US 4916400 A
A method is proposed for determining the distance from an investigating device to the surface of a medium capable of supporting wave propagation. According to the method, a propagatory wave is generated at a given location along the surface of said medium and spaced laterally therefrom. The propagatory wave is caused to enter the medium and to propagate in the medium. The phase of the propagating signal is detected at a pair of locations respectively spaced longitudinally along the surface of the medium by different distances from the transmitting location. An indication of the lateral spacing between the detecting means and the medium is determined in response to the phase information detected at the pair of locations.
1. A method for investigating characteristics of the interior geometry of a fluid filled passage formed through a medium, said passage having therein a transmitter and a pair of receivers spaced different distances along said passage from said transmitter, comprising the steps of:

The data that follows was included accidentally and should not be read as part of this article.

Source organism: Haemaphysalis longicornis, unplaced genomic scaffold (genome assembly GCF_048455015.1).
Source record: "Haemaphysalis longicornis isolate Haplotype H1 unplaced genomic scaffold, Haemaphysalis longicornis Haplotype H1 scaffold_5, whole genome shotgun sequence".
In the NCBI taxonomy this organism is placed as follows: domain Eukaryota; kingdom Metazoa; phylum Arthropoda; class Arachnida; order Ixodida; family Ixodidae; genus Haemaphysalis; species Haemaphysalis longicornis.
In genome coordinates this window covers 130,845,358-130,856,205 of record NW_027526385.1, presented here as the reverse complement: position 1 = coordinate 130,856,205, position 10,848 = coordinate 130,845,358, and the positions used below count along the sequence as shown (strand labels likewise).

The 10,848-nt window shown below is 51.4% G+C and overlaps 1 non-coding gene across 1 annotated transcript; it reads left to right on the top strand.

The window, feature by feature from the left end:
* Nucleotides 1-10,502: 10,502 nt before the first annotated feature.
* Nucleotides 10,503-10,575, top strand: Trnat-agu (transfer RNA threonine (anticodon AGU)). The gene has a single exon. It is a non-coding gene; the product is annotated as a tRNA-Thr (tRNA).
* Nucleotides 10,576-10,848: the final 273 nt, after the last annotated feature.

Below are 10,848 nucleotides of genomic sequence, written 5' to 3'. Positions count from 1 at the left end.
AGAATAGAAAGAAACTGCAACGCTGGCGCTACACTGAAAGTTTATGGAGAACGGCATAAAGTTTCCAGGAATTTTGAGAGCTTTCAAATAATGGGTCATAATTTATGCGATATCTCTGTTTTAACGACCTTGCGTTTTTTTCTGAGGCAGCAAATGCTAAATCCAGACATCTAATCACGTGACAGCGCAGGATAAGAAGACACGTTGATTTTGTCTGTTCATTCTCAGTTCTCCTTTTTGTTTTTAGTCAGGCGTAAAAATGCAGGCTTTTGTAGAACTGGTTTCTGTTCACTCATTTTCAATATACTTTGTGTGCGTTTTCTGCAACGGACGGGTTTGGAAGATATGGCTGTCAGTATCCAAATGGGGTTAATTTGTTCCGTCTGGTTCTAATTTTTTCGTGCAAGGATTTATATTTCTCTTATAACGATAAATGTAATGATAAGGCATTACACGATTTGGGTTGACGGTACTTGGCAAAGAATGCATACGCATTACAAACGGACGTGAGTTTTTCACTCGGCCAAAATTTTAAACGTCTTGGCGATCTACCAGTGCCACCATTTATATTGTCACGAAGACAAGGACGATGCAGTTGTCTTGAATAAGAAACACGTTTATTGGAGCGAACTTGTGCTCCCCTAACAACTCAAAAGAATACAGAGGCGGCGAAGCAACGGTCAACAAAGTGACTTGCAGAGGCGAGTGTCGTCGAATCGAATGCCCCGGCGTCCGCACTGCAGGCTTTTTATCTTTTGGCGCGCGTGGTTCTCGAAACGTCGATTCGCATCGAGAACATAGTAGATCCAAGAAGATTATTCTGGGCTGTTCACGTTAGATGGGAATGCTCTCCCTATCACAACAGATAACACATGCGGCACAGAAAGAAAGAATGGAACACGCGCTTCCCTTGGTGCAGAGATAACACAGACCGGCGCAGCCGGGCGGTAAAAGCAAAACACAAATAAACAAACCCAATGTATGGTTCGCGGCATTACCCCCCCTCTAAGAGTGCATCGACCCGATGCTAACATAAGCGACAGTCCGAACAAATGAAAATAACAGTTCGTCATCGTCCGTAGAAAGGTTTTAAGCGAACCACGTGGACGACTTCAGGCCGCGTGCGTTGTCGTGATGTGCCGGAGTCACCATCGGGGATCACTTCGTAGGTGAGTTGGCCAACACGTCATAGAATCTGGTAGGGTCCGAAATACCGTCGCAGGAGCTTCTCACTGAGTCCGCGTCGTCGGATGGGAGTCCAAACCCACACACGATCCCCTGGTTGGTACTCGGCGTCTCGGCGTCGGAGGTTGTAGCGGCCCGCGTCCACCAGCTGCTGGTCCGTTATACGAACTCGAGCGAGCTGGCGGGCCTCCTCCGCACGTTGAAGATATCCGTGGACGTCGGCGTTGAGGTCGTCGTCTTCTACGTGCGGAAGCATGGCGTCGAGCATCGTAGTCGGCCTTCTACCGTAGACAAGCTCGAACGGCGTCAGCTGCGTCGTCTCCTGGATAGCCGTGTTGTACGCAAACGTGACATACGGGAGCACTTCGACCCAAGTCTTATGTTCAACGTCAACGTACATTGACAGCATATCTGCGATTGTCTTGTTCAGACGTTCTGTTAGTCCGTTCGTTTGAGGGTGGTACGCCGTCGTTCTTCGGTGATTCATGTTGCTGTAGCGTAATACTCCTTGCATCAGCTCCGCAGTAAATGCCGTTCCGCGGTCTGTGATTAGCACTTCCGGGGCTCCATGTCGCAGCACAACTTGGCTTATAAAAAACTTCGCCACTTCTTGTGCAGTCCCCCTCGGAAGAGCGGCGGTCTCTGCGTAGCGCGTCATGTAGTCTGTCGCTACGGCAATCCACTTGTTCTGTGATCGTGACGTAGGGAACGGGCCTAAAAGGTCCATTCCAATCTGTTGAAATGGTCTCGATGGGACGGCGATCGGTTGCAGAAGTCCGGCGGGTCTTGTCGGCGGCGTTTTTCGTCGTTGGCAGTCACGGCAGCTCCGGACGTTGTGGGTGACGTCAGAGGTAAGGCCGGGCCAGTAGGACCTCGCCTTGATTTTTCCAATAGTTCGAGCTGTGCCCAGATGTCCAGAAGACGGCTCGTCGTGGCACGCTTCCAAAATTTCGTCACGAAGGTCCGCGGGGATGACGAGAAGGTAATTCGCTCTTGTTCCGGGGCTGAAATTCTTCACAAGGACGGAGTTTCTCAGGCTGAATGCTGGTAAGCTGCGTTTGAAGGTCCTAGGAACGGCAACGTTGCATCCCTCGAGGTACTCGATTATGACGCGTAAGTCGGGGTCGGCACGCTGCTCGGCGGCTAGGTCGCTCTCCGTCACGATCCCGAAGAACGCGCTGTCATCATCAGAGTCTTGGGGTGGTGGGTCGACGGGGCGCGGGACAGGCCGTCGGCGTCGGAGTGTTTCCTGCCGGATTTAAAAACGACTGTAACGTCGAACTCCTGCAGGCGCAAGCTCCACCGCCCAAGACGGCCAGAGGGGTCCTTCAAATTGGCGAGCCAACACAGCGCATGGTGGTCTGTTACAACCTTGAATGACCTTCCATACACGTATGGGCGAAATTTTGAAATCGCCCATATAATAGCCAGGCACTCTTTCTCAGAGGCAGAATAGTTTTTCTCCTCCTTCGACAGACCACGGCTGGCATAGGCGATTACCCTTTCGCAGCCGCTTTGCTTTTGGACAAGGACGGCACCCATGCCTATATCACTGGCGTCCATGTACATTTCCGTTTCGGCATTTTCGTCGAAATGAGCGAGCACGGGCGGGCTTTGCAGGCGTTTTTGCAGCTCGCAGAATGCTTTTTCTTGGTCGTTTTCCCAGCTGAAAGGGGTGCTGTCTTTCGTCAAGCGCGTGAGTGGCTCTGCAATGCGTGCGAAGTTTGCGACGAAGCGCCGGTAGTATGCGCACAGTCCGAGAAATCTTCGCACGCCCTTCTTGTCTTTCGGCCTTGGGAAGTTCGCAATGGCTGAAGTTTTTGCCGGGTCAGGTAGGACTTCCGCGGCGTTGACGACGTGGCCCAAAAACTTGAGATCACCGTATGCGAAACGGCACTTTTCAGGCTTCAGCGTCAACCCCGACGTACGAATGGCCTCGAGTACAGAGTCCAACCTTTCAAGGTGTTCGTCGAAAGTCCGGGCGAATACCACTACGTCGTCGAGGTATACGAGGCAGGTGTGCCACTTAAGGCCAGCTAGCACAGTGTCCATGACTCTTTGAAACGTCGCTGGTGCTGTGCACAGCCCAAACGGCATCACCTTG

a. generating an oscillating signal at said transmitter such that said oscillating signal properties into and through said medium to said receivers;
b. generating a first signal indicative of the phase evolution of said oscillating signal as it propagates from said transmitter to said receivers, said phase evolution including components attributable to traversal of a portion of said passage and components attributable to traversal of said medium between said transmitter and said receivers;
c. generating a second signal indicative of a property of said medium; and
d. in response to said first and second signals, generating a signal indicative of the interior geometry of said passage.
2. The method as recited in claim 1 wherein said step of generating a second signal indicative of a property of said medium includes determining the phase of said oscillatory signal at each of said receivers and generating a signal indicative of the phase shift of said oscillatory signal between said receivers.
3. The method as recited in claim 2 further including the step of generating a signal indicative of the resistivity of said medium in response to said phase shift signal.